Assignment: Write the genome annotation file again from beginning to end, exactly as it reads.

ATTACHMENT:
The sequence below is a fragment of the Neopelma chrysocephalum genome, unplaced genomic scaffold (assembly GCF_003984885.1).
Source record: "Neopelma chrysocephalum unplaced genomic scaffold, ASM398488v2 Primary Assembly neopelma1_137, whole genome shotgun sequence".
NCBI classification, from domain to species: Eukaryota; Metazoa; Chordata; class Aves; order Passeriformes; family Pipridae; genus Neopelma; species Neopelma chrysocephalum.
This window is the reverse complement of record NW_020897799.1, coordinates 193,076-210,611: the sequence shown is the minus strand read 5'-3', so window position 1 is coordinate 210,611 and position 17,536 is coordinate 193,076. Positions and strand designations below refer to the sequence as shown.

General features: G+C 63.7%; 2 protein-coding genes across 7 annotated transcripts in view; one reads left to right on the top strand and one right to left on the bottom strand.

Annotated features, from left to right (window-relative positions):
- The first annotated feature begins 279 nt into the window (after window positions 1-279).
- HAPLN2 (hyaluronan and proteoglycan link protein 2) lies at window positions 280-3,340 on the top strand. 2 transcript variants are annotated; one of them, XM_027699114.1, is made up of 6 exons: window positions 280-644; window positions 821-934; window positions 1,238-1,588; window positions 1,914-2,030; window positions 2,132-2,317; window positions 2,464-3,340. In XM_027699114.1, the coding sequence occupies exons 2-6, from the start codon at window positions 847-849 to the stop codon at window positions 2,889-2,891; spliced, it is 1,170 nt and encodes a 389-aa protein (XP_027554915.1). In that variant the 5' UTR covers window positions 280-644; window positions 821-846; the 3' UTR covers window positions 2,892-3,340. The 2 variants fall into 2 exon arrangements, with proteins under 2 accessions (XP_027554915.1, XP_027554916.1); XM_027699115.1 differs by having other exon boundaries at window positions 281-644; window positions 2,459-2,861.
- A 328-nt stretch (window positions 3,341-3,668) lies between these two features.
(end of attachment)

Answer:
The sequence below is a fragment of the Neopelma chrysocephalum genome, unplaced genomic scaffold (assembly GCF_003984885.1).
Source record: "Neopelma chrysocephalum unplaced genomic scaffold, ASM398488v2 Primary Assembly neopelma1_137, whole genome shotgun sequence".
NCBI classification, from domain to species: Eukaryota; Metazoa; Chordata; class Aves; order Passeriformes; family Pipridae; genus Neopelma; species Neopelma chrysocephalum.
This window is the reverse complement of record NW_020897799.1, coordinates 193,076-210,611: the sequence shown is the minus strand read 5'-3', so window position 1 is coordinate 210,611 and position 17,536 is coordinate 193,076. Positions and strand designations below refer to the sequence as shown.

General features: G+C 63.7%; 2 protein-coding genes across 7 annotated transcripts in view; one reads left to right on the top strand and one right to left on the bottom strand.

Annotated features, from left to right (window-relative positions):
- The first annotated feature begins 279 nt into the window (after window positions 1-279).
- HAPLN2 (hyaluronan and proteoglycan link protein 2) lies at window positions 280-3,340 on the top strand. 2 transcript variants are annotated; one of them, XM_027699114.1, is made up of 6 exons: window positions 280-644; window positions 821-934; window positions 1,238-1,588; window positions 1,914-2,030; window positions 2,132-2,317; window positions 2,464-3,340. In XM_027699114.1, the coding sequence occupies exons 2-6, from the start codon at window positions 847-849 to the stop codon at window positions 2,889-2,891; spliced, it is 1,170 nt and encodes a 389-aa protein (XP_027554915.1). In that variant the 5' UTR covers window positions 280-644; window positions 821-846; the 3' UTR covers window positions 2,892-3,340. The 2 variants fall into 2 exon arrangements, with proteins under 2 accessions (XP_027554915.1, XP_027554916.1); XM_027699115.1 differs by having other exon boundaries at window positions 281-644; window positions 2,459-2,861.
- A 328-nt stretch (window positions 3,341-3,668) lies between these two features.